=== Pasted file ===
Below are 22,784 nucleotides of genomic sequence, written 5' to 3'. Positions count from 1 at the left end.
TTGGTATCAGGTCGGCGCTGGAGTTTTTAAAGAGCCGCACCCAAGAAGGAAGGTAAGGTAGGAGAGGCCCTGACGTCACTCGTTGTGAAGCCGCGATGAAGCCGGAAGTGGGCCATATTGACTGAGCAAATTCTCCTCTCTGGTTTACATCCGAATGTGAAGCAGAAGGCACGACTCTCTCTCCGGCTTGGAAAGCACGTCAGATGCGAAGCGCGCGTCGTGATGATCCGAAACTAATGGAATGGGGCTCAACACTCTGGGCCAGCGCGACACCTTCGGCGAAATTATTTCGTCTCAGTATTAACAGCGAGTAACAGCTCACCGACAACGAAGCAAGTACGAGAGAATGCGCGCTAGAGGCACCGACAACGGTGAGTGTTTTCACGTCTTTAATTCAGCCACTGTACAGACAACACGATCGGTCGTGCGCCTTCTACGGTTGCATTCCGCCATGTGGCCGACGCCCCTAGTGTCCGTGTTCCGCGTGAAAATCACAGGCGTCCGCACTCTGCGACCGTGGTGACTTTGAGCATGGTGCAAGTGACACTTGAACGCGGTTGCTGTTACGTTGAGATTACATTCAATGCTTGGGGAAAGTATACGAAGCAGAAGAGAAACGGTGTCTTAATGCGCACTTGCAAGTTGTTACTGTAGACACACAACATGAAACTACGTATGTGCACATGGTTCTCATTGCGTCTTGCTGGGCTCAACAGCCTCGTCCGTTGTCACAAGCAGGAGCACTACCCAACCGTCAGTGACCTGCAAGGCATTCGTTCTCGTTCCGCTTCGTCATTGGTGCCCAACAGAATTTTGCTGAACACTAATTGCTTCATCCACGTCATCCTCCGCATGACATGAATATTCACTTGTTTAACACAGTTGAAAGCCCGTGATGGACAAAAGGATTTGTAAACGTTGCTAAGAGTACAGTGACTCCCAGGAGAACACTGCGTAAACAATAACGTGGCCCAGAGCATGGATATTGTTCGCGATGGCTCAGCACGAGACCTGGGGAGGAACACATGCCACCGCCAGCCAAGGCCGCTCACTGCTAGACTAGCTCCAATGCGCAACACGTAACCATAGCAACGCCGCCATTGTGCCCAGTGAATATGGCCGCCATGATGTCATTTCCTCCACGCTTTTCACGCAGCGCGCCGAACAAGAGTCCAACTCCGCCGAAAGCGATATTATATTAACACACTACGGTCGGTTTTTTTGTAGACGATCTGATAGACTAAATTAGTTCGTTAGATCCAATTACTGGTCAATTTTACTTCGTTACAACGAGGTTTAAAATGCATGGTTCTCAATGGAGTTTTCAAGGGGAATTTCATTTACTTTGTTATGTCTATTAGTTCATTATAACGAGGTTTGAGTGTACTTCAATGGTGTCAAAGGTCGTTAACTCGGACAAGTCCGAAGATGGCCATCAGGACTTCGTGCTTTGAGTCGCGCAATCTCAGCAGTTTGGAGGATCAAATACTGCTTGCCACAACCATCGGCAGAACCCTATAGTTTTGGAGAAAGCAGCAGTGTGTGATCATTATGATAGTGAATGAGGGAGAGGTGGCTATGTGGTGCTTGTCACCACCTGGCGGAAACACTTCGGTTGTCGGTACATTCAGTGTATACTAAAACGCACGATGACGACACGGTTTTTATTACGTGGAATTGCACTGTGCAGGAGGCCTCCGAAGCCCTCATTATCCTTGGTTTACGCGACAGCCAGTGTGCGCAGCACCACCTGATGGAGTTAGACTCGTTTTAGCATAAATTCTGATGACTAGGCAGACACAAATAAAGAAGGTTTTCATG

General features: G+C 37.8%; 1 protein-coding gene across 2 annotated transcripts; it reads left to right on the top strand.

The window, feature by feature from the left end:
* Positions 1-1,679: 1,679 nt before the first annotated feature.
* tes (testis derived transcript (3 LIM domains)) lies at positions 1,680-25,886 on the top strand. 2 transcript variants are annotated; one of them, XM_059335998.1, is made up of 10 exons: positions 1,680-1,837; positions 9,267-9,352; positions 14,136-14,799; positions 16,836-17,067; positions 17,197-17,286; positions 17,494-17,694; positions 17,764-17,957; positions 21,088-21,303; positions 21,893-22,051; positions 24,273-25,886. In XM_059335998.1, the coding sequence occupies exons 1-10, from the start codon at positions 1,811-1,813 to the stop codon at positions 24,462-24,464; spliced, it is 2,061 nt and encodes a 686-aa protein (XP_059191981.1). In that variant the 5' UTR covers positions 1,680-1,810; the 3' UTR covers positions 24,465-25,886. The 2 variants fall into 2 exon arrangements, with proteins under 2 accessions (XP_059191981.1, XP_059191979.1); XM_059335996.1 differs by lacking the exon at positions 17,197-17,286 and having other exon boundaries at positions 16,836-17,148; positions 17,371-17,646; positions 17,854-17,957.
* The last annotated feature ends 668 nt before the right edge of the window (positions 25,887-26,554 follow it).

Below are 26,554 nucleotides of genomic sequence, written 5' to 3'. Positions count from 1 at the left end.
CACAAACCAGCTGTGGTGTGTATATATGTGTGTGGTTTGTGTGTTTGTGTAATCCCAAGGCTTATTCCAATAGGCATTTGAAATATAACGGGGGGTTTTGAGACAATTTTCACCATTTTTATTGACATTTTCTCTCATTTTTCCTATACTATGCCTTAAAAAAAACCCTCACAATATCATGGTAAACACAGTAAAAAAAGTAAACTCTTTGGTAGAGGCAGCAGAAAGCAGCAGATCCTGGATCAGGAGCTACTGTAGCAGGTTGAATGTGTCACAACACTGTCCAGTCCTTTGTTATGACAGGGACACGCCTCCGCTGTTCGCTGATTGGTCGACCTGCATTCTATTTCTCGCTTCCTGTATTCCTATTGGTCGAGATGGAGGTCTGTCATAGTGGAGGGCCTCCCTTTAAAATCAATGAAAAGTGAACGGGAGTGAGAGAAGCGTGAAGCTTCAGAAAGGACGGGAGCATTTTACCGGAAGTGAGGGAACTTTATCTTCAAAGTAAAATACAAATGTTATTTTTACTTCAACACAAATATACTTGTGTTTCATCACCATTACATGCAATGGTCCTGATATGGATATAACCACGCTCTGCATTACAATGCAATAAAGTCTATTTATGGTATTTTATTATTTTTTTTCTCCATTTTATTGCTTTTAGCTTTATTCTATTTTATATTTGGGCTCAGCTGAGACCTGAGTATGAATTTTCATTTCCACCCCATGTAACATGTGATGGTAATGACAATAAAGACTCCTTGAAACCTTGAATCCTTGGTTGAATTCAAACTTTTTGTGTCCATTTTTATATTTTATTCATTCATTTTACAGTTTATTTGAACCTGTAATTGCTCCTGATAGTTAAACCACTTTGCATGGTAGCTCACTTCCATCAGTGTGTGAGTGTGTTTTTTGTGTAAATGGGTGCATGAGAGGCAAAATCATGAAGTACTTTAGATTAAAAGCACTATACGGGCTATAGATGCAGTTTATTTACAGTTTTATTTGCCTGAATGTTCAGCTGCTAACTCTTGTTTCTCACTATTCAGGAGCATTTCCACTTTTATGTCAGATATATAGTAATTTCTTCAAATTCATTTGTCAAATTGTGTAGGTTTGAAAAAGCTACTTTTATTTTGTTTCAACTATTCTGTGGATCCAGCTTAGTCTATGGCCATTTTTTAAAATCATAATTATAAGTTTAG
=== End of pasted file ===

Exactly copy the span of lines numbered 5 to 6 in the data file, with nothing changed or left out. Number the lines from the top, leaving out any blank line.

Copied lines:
* Positions 1-1,679: 1,679 nt before the first annotated feature.
* tes (testis derived transcript (3 LIM domains)) lies at positions 1,680-25,886 on the top strand. 2 transcript variants are annotated; one of them, XM_059335998.1, is made up of 10 exons: positions 1,680-1,837; positions 9,267-9,352; positions 14,136-14,799; positions 16,836-17,067; positions 17,197-17,286; positions 17,494-17,694; positions 17,764-17,957; positions 21,088-21,303; positions 21,893-22,051; positions 24,273-25,886. In XM_059335998.1, the coding sequence occupies exons 1-10, from the start codon at positions 1,811-1,813 to the stop codon at positions 24,462-24,464; spliced, it is 2,061 nt and encodes a 686-aa protein (XP_059191981.1). In that variant the 5' UTR covers positions 1,680-1,810; the 3' UTR covers positions 24,465-25,886. The 2 variants fall into 2 exon arrangements, with proteins under 2 accessions (XP_059191981.1, XP_059191979.1); XM_059335996.1 differs by lacking the exon at positions 17,197-17,286 and having other exon boundaries at positions 16,836-17,148; positions 17,371-17,646; positions 17,854-17,957.